I guess over the years I’ve developed a theme on my blog about my less than enthusiastic embrace of the industries slow march towards the extensive use of PWA. I have to prefix this – in an ideal world I much prefer native applications because of the improved performance, lower source usage and better system integration but that being said when compared to what came before I would sooner have PWAs over the alternatives that were championed in the past.

I remember the bad old days when the focus was created multiplatform applications and the various technologies vying for it. There Java/Swing, slow, unresponsive and just generally horrible with applets (Java applications that ran inside ones browser) even worse given how it was common to see the whole browser lock up frozen because of a poorly behaving Java applet. ‘Write once, run everywhere’ they said but as the joke went at the time ‘write once, debug everywhere’ because there was no guarantee that your application could consistently run given that a bug in one implementation of the JRE might not impact another JRE.

What other alternatives were there? Shockwave and Flash was something offered but to a certain extent it was handspring by the same limitations as Java applets (in the case of using Flash within a browser) even with the improvement of NPAPI which became PPAPI (‘pepper extensions’) but the world had moved beyond desktops and laptops into tablets and phones – people demanded an experience that worked in the browser natively without a dependency plugins and all the security implications that came with it. Adobe AIR was positioned as a replacement but eventually that has gone by the way side in favour of the Electron framework sitting on top of Chromium.

Anyone who has lived through the past attempts to deliver a multiplatform framework for developers and experienced it first hand as a user would sooner have what we have today than what existed back when Flash was so dominant (along with those other solutions). Are PWA the ideal solution? not really but every step forward in terms of abstracting away from the system is going to result in reduced efficiency but what is lost in run time efficiency is gained in greater productivity by the programmer and less likelihood of mistakes. For example, moving from a 1st generation language (binary) to 2nd generation (assembly) will make life easier because programming is almost like a brief set of instructions in semi-readable human form then when you move to 3rd generation where writing a piece of software is almost writing it in a human readable language. With each level of abstraction the greater the productivity the programmer, the easier to debug, the ability to manage very large and complex projects, to be able to reuse code etc.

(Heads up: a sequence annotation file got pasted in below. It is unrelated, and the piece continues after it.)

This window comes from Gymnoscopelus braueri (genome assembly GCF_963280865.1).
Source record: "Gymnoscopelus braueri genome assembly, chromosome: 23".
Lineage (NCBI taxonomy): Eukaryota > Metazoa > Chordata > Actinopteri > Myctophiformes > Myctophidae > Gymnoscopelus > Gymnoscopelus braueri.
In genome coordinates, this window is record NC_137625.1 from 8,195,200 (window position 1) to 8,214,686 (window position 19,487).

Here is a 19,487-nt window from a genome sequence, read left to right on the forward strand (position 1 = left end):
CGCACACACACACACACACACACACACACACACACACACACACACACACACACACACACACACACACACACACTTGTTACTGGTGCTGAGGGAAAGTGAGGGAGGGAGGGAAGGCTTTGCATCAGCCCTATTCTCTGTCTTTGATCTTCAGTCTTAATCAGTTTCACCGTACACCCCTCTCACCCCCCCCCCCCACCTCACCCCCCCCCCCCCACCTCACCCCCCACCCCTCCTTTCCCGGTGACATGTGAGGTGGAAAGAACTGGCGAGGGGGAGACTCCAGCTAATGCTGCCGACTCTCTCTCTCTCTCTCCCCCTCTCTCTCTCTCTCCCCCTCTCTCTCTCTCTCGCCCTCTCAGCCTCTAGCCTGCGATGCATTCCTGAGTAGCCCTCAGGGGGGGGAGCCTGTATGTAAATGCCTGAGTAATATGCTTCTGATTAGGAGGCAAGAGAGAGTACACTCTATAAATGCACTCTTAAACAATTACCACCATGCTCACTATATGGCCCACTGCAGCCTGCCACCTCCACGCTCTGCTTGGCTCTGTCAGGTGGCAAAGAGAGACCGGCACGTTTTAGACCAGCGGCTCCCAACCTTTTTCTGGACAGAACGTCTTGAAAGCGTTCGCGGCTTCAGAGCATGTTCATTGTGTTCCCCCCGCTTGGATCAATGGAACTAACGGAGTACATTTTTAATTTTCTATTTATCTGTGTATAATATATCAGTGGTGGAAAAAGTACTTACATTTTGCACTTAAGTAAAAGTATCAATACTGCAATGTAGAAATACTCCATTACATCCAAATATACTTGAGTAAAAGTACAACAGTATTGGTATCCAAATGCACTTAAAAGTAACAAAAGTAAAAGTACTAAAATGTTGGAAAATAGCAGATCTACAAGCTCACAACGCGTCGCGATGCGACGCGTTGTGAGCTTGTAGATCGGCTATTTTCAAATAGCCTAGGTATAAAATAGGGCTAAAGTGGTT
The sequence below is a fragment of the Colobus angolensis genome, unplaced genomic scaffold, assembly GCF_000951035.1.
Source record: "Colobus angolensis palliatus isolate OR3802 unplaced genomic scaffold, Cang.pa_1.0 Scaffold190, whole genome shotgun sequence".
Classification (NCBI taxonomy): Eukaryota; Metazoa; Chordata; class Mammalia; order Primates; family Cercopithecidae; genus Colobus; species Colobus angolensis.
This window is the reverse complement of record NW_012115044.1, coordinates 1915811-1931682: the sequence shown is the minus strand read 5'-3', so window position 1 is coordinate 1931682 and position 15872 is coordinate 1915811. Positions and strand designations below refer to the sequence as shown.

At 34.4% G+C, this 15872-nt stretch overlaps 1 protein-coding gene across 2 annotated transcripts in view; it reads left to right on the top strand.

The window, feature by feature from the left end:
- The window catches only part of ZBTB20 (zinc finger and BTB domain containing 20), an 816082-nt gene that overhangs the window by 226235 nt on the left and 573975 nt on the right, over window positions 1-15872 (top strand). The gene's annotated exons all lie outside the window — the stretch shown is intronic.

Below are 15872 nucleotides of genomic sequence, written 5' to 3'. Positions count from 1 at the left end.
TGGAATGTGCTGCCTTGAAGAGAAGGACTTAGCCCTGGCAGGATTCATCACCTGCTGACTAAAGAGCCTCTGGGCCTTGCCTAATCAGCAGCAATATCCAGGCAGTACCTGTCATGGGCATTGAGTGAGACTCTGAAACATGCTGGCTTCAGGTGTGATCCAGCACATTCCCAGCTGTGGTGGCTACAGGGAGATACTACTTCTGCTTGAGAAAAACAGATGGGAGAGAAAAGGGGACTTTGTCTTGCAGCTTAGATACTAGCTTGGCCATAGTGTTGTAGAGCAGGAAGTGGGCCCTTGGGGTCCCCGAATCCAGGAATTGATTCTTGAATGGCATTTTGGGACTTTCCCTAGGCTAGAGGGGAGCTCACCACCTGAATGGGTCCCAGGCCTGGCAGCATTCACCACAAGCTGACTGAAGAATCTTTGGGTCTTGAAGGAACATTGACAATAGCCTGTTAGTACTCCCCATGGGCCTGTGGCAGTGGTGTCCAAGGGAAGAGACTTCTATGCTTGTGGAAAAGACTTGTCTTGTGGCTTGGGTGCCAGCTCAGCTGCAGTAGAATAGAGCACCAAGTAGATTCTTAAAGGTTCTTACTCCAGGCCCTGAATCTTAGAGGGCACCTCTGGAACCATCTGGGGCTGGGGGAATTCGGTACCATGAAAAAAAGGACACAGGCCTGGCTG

I don’t think that PWAs are going to solve all of lifes problems but many applications that are native are done so not because PWAs cannot deliver but due to habit – “we’ve always done it this way” but for those organisations that aren’t hamstrung by legacy many embrace fully the future. Reminds me of a survey where those who tended to go with Office 365 tended to be organisations that were already Microsoft customers thus any move to the cloud required the legacy setup take into account where as G-Suite tended to be used by small to medium businesses, those businesses that were recent startups without the legacy systems in place which have to be take into consideration, in other words it is a ground up brand new workflow unhindered by legacy considerations.

There were updates released today for iOS, tvOS, watchOS and homeOS however macOS Big Sur 11.2 is still in release candidate stage. It’ll be interesting to see whether the improvements build 118 of ‘Safari Technology Preview’ have made their way back into the mainstream build of Safari on Big Sur 11.2. Apple has updated its security page for iOS/iPadOS (link) but it’ll be interesting to see whether ‘Additional details available soon.’ mean additional security fixes disclosed once 11.2 Big Sur makes its way out to end users in the next few days. On a side note, Ubiquiti pushed out the UDM 1.8.6 update which fixes some security updates and bug fixes – so far things have going very well.

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